Whether you are looking for summer employment, an internship opportunity or an entry level position, know that looking for work takes time and effort. Use these tools to help you get started, or visit a career advisor for some help.
Your resume is a specific reflection of your relevant skills and experiences. It needs to illustrate the hard and soft skills you possess and are required for the position for which you are applying. Above all, it’s a marketing tool to persuade an employer to offer you an interview. The purpose of a resume is NOT to get you a job, but to secure you an interview!
Putting your resume together:
- Permanent contact information, including: name, address (optional), email, phone number, LinkedIn URL (Optional)
- Use bold and a large font to make your name is the most prominent word on the page
- Use your McMaster or other professional generic email address
- The purpose of your profile is to let employers know who you are and to summarize the key competencies/qualifications you possess
- Profiles are optional. If you use one make sure it is specific and relevant to the position by highlighting the most appropriate skills and experience
A profile should NOT be an objective statement outlining the type of job you want. This is outdated. Instead it should show what you can bring to the company. Education:
- List your educational background in reverse chronological order
- Minor (if applicable)
- Technical or lab skills include ______
- Course of instruction include ______
- Major projects ( presentations, project, thesis)
- This section highlights skills learned through employment or volunteer experience; skills learned only at McMaster in an academic activity should be listed under Education
- Include computer skills, language skills and any other type of skills that are pertinent to the position
- Group similar skills into sections such as Laboratory Techniques or Statistical Software
- If you have a second language or exemplary computer skills, specify your ability to speak, read and/or write, and your level of proficiency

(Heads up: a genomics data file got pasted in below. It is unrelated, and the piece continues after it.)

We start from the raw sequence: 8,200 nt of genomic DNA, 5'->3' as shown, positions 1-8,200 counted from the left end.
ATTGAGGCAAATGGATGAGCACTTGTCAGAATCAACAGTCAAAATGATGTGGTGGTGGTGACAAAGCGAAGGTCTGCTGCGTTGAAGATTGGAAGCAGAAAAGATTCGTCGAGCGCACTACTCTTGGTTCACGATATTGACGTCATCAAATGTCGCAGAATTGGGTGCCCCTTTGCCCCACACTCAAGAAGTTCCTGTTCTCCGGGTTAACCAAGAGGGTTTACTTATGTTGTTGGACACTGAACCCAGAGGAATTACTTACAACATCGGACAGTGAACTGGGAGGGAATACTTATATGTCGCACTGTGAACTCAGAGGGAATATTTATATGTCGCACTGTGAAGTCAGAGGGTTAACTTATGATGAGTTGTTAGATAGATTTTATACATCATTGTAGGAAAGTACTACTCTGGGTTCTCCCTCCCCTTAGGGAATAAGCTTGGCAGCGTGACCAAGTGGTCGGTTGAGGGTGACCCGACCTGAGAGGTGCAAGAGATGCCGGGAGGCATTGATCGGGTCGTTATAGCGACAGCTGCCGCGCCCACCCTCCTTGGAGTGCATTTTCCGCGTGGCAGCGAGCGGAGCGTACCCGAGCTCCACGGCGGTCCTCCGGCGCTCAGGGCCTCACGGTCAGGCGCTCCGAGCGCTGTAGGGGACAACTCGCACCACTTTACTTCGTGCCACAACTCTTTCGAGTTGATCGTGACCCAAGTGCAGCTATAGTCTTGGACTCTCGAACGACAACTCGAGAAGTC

- List experiences in reverse chronological order and include relevant accomplishments and transferable skills
- Aim to include 3 – 5 effective bullets under each experience
- Quantify, describe and specify. Use facts, figures and statistics where possible to clearly illustrate your contribution and skill development.
Volunteer Experience (Optional):
Curriculum Vitae Guidelines
A curriculum vitae is a summary of your skills, experience and education used for job search in academia, medicine and research, as well as applications to graduate school and professional schools.
Differences between a CV and a Resume
Why are cover letters important? A cover letter is used to make a first impression on an employer, and to demonstrate how committed to the position a candidate is. It also helps to provide a sample of a candidate’s written communication skills and convince the employer that the candidate can do the job.
Personal Statement vs. Statement of Intent
Having a professional and polished email script is essential if you want to contact people to network or inquire about job opportunities. Establishing initial contact through email can be challenging. You want to convey respect and interest and saying the right words can sometimes be hard.
- Keep the email short and straight to the point. The three main things you want to get across are:
- Who you are and the purpose of the correspondence
- Your interest in the person’s research or occupation and your relevant skills
- Suggest a length of time that you could meet or call to speak with them. This shows that you are extremely interested in the field and are anticipating some sort of response back
- Make sure you display a working knowledge of the person’s research or position
- Thank them for their time at the end of the email. Also include an email signature which consists of your name, level program and university
- Maintain a balancing act between being too formal and informal. You don’t want to sound like you are quoting from the dictionary